Arguments end on rape shield law
How much must a jury know, or need to know, about Kobe Bryant’s alleged victim to give each side a fair trial?
Bryant’s attorneys, Pamela Mackey and Harold Haddon, asked District Judge Terry Ruckriegle to declare Colorado’s rape shield law unconstitutional. At the same time, the Colorado Legislature passed a bill making the state’s rape shield even tougher.
Haddon told Ruckriegle the law creates a double standard ” that information about a defendant’s previous behavior can be admitted, while an accuser’s cannot. Haddon called it “fundamentally unfair.”
District Attorney Mark Hurlbert countered that the law provides a procedure and does not lower the level of reasonable doubt prosecutors must prove to get a conviction.
“It keeps out irrelevant and highly inflammatory information,” said Hurlbert. “It gives protection to a class of victims that did not have it before. They need greater protection against public fishing expeditions into their past sexual history.”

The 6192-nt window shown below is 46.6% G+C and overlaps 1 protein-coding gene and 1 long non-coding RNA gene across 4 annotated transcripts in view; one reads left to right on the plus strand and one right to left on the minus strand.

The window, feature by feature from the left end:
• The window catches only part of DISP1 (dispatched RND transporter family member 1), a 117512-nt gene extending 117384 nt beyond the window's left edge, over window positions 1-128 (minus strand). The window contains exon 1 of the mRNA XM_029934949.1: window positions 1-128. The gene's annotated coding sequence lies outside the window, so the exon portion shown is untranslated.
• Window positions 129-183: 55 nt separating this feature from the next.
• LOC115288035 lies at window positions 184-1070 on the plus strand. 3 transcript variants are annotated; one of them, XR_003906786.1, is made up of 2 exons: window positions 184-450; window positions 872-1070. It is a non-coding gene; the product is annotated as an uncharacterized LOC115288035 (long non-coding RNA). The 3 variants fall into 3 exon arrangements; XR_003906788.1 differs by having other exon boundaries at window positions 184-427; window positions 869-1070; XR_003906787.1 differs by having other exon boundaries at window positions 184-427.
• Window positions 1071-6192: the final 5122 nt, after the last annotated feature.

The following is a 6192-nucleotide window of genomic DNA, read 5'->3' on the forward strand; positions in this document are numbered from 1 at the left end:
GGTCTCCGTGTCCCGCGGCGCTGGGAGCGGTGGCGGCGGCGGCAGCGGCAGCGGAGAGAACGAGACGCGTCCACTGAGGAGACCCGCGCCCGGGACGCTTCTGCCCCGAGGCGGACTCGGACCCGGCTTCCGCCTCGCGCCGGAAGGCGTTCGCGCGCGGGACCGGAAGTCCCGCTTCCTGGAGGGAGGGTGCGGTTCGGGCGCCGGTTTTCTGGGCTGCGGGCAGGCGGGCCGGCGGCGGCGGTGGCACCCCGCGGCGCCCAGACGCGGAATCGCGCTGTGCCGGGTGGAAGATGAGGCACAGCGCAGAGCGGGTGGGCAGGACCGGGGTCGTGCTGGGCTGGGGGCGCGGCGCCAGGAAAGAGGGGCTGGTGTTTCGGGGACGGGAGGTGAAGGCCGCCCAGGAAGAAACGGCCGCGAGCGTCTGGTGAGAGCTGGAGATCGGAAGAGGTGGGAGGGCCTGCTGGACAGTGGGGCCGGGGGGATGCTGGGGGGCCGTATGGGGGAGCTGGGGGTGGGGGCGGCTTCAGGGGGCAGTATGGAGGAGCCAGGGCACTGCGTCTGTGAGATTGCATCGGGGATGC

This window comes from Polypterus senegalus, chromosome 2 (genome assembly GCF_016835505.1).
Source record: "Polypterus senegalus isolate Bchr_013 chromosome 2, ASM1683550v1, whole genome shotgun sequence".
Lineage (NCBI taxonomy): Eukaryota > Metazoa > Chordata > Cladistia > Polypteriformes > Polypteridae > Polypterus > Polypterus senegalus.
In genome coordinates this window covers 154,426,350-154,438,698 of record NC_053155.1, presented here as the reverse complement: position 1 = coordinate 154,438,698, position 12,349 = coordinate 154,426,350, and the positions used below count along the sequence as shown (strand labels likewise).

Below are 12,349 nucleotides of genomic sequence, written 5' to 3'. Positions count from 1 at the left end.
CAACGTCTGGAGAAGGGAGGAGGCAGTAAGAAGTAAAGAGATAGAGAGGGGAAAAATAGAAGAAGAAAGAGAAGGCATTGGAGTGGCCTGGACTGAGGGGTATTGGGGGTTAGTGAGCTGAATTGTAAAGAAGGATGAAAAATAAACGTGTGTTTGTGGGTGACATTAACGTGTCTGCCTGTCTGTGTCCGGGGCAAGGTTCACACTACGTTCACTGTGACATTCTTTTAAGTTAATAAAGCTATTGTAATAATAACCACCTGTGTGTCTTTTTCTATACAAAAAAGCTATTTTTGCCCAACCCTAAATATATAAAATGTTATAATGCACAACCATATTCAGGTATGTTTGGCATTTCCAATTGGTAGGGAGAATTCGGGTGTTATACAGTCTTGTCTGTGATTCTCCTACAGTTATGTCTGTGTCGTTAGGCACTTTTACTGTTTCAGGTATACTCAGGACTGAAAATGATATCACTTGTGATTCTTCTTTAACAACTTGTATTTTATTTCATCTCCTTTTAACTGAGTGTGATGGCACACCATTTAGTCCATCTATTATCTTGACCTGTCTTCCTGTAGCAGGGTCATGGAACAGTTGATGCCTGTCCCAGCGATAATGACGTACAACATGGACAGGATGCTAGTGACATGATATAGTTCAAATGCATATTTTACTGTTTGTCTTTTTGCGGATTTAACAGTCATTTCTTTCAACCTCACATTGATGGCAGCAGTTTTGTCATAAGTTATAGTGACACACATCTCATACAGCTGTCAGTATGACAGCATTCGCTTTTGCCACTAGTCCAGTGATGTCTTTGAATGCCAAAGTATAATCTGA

Ruckriegle appeared to take some of the wind out of the defense’s argument when he reminded attorneys for both sides that the prosecution did not intend to bring up any of Bryant’s behaviors before the night of the June 30, 2003, incident.
Who’s called what?
Haddon asked that the parties in the case be called by “content neutral” titles, or by their names, citing two reasons. First, he said the fundamental premise of a defendant being considered innocent until a jury finds otherwise ” and until then, there is no victim. Second, he said it flies in the face of that presumption of innocence and that certain titles, such as “defendant” or “victim,” could prejudice a jury’s decision-making.
Hurlbert said the law is clear in defining a victim in court as someone who alleges a sexual assault has occurred.
“The defense’s motion presupposes that Eagle County people are not that bright and cannot set that aside and hear the the evidence,” said Hurlbert, who added that calling the alleged victim by her name strips her of her anonymity and revictimizes her.
Haddon called that argument “overblown,” and said no case law requires a sexual assault victim to be referred to as a “victim.”